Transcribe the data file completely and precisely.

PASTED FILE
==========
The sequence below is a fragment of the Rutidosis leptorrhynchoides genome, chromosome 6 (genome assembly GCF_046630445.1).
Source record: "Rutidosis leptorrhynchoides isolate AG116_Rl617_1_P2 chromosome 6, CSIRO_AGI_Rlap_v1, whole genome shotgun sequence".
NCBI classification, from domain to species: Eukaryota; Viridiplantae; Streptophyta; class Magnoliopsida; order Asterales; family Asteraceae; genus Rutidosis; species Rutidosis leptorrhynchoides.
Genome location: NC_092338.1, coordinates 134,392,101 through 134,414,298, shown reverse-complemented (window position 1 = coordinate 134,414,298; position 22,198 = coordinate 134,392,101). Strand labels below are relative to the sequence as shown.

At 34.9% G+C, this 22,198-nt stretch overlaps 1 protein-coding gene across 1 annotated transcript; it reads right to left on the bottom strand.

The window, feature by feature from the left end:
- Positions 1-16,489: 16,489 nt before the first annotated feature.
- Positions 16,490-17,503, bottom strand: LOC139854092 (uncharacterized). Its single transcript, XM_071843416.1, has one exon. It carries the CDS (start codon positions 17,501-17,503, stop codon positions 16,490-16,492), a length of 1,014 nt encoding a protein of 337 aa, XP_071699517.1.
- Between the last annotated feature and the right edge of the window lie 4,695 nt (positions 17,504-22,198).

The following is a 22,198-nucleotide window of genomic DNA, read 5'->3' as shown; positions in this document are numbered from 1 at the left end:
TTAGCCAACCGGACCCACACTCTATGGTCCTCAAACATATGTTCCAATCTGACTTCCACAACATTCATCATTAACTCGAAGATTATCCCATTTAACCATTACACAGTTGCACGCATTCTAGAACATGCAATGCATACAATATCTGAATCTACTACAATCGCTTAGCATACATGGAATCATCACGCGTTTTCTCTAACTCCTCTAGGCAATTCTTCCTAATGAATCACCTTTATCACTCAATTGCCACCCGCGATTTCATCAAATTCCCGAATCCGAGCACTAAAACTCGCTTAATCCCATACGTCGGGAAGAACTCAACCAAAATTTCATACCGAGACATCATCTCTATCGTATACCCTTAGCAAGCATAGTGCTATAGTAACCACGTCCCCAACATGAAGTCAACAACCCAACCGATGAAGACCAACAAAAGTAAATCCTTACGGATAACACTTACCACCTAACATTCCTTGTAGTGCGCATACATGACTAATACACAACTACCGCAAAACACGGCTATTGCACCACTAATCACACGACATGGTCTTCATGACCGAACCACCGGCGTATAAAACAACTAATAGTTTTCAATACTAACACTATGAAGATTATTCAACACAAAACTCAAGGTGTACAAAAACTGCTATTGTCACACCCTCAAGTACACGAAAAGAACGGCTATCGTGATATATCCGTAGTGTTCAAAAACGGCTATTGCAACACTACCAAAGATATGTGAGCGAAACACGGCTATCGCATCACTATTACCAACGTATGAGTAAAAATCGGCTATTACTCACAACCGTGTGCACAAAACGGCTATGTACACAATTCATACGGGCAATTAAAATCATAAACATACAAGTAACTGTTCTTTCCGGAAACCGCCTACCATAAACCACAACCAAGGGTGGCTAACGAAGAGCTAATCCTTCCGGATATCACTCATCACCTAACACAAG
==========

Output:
The sequence below is a fragment of the Rutidosis leptorrhynchoides genome, chromosome 6 (genome assembly GCF_046630445.1).
Source record: "Rutidosis leptorrhynchoides isolate AG116_Rl617_1_P2 chromosome 6, CSIRO_AGI_Rlap_v1, whole genome shotgun sequence".
NCBI classification, from domain to species: Eukaryota; Viridiplantae; Streptophyta; class Magnoliopsida; order Asterales; family Asteraceae; genus Rutidosis; species Rutidosis leptorrhynchoides.
Genome location: NC_092338.1, coordinates 134,392,101 through 134,414,298, shown reverse-complemented (window position 1 = coordinate 134,414,298; position 22,198 = coordinate 134,392,101). Strand labels below are relative to the sequence as shown.

At 34.9% G+C, this 22,198-nt stretch overlaps 1 protein-coding gene across 1 annotated transcript; it reads right to left on the bottom strand.

The window, feature by feature from the left end:
- Positions 1-16,489: 16,489 nt before the first annotated feature.
- Positions 16,490-17,503, bottom strand: LOC139854092 (uncharacterized). Its single transcript, XM_071843416.1, has one exon. It carries the CDS (start codon positions 17,501-17,503, stop codon positions 16,490-16,492), a length of 1,014 nt encoding a protein of 337 aa, XP_071699517.1.
- Between the last annotated feature and the right edge of the window lie 4,695 nt (positions 17,504-22,198).

The following is a 22,198-nucleotide window of genomic DNA, read 5'->3' as shown; positions in this document are numbered from 1 at the left end:
TTAGCCAACCGGACCCACACTCTATGGTCCTCAAACATATGTTCCAATCTGACTTCCACAACATTCATCATTAACTCGAAGATTATCCCATTTAACCATTACACAGTTGCACGCATTCTAGAACATGCAATGCATACAATATCTGAATCTACTACAATCGCTTAGCATACATGGAATCATCACGCGTTTTCTCTAACTCCTCTAGGCAATTCTTCCTAATGAATCACCTTTATCACTCAATTGCCACCCGCGATTTCATCAAATTCCCGAATCCGAGCACTAAAACTCGCTTAATCCCATACGTCGGGAAGAACTCAACCAAAATTTCATACCGAGACATCATCTCTATCGTATACCCTTAGCAAGCATAGTGCTATAGTAACCACGTCCCCAACATGAAGTCAACAACCCAACCGATGAAGACCAACAAAAGTAAATCCTTACGGATAACACTTACCACCTAACATTCCTTGTAGTGCGCATACATGACTAATACACAACTACCGCAAAACACGGCTATTGCACCACTAATCACACGACATGGTCTTCATGACCGAACCACCGGCGTATAAAACAACTAATAGTTTTCAATACTAACACTATGAAGATTATTCAACACAAAACTCAAGGTGTACAAAAACTGCTATTGTCACACCCTCAAGTACACGAAAAGAACGGCTATCGTGATATATCCGTAGTGTTCAAAAACGGCTATTGCAACACTACCAAAGATATGTGAGCGAAACACGGCTATCGCATCACTATTACCAACGTATGAGTAAAAATCGGCTATTACTCACAACCGTGTGCACAAAACGGCTATGTACACAATTCATACGGGCAATTAAAATCATAAACATACAAGTAACTGTTCTTTCCGGAAACCGCCTACCATAAACCACAACCAAGGGTGGCTAACGAAGAGCTAATCCTTCCGGATATCACTCATCACCTAACACAAG